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As Narendra Modi, India’s new prime minister, gets his feet under his desk in New Delhi, it seems everyone is optimistic about the country’s prospects. That includes Ravneet Gill, chief executive of Deutsche Bank in India.

Modi won this year’s election with a powerful majority, having promised to restart India’s manufacturing sector, to get investment going by cutting red tape, and to improve the country’s crumbling infrastructure. Gill says all this will help India’s struggling banking sector – but running a bank in the country still isn’t an easy job. Continue reading »

Jimmy Choos under your sari and an African safari for the Diwali long weekend?

A new report by Kotak Wealth Management and Ernst & Young – Top of the Pyramid 2014 – finds that India’s super rich are “ready for change” as a strong new government comes to power in New Delhi – and they’re spending to prove it.

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It is like the return of a prodigal son. Infosys, the Indian IT group, hived off its “products, platforms and solutions” business this year into a wholly-owned but independent subsidiary known as EdgeVerve.

The unit was first formed two and a half years ago as part of the group’s efforts to move into higher value businesses. But that strategy – dubbed “Infosys 3.0″ – has taken a back seat in the past year as the focus shifted back to the traditional IT services that are bread and butter for Infosys. Now, as the parent group’s financial results improve and a new group chief executive arrives next month, this young but fast-growing subsidiary is poised to come back into the spotlight. Continue reading »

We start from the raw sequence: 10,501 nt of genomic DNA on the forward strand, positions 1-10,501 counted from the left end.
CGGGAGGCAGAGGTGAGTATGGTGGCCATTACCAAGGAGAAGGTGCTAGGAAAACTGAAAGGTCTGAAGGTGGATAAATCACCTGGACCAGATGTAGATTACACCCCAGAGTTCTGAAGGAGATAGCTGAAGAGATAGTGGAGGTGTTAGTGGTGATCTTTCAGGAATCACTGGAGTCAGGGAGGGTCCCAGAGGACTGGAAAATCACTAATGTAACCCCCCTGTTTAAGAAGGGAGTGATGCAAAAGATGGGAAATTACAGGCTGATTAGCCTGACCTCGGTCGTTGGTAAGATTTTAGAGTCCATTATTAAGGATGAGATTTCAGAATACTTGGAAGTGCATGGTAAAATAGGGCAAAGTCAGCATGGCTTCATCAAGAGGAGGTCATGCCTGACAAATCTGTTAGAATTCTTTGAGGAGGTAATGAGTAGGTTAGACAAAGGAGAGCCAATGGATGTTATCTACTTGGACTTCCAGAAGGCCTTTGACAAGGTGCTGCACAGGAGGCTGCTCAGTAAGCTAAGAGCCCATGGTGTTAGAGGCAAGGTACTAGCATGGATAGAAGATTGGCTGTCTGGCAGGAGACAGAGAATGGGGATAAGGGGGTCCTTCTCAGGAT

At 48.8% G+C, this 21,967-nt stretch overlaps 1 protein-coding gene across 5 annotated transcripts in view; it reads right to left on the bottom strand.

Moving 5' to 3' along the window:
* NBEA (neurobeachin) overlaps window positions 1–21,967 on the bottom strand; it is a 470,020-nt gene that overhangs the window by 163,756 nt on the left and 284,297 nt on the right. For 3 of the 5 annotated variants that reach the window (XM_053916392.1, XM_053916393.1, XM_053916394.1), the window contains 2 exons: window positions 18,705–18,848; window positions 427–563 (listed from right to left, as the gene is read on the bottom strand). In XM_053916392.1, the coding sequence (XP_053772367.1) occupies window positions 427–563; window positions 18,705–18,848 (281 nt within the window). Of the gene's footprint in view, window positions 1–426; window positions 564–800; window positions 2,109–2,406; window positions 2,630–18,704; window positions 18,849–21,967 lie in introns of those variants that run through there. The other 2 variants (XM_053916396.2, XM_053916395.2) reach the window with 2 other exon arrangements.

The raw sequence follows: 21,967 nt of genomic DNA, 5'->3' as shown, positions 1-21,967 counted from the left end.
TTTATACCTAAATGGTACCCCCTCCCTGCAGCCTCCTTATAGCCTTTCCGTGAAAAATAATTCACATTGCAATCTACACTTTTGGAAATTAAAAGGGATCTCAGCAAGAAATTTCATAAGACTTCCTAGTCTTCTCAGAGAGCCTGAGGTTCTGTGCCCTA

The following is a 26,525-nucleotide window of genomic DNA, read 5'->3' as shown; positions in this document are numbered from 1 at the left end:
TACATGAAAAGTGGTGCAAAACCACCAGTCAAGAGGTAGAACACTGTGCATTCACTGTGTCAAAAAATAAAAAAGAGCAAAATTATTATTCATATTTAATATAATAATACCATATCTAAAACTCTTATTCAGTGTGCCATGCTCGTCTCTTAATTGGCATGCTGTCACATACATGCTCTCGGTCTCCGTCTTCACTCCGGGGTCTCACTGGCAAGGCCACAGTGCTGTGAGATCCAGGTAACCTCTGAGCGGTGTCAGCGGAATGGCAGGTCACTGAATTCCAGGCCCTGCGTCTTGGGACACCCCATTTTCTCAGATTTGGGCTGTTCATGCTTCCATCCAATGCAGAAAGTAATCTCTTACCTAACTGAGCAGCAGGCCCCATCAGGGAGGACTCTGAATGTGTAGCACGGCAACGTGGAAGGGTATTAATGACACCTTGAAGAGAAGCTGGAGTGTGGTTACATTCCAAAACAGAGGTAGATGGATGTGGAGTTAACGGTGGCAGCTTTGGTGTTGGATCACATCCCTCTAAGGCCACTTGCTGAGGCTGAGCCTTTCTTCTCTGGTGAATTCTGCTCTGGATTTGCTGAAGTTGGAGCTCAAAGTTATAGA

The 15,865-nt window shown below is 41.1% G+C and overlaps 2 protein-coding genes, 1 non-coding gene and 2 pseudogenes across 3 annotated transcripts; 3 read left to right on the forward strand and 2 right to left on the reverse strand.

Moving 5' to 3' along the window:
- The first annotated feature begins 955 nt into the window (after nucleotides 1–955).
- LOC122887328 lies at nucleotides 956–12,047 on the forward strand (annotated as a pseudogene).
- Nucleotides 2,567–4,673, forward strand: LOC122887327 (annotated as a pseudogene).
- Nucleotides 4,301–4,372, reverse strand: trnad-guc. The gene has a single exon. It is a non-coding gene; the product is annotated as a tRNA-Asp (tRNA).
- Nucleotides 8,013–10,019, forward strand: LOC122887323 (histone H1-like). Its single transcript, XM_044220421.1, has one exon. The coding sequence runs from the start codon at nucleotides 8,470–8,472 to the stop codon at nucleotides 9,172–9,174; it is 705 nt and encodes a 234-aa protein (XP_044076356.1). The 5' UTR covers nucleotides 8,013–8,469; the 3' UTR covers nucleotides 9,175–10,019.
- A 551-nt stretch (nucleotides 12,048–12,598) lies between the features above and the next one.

As the monsoon rains lash down on the streets of Mumbai, traffic has slowed to a crawl. Just last week, India’s trademark black and yellow taxis would speed down Marine Drive, the city’s seaside boulevard, but now the road is clogged as a jumble of jalopies and private cars trundle past potholes brimming with water.

Just the opposite is true of India’s car market: sales have started to accelerate. In the month of June, total car sales jumped 14.76 per cent year-on-year to 160,232 units, according to data from the Society of Indian Automobile Manufacturers (SIAM) published earlier this month.

While the evidence is too fragmented to make a compelling case for a sustainable upturn in car sales, some analysts are optimistic. The thumping triumph of Narendra Modi, prime minister, in May’s national election – which has also sparked an impressive stock market rally – may be helping to infuse consumers with a sense of wellbeing, analysts said. Continue reading »

By Manjeet Kripalani, Indian Council on Global Relations

When Narendra Modi, prime minister, meets the leaders of the BRICS nations in Fortaleza in Brazil this week, the main topic of discussion will be the mandate of the BRICS development bank – and its location.

Shanghai, and more recently Delhi and Johannesburg have thrown their names into the ring of cities vying to host the bank’s headquarters. But China is a closed state and has ambitions to dominate BRICS. Johannesburg is too small, a fledgling in the world of finance.

The most appropriate and natural choice for locating the bank is Mumbai. There are several reasons why. Continue reading »

By Nishesh Dalal, KPMG India

With the new Indian leadership focused on accelerating economic growth and with business confidence at a high, some of niche industries are set to receive the much needed impetus to propel growth. One such industrial segment that is gradually enhancing its growth potential is the huge but relatively unheralded dairy sector.

India is the world’s largest milk producer in the world, accounting for over 17 per cent of total production. The Indian dairy market is estimated to be worth $10bn in annual sales, employs over 90m people and provides an important source of nutrition. Continue reading »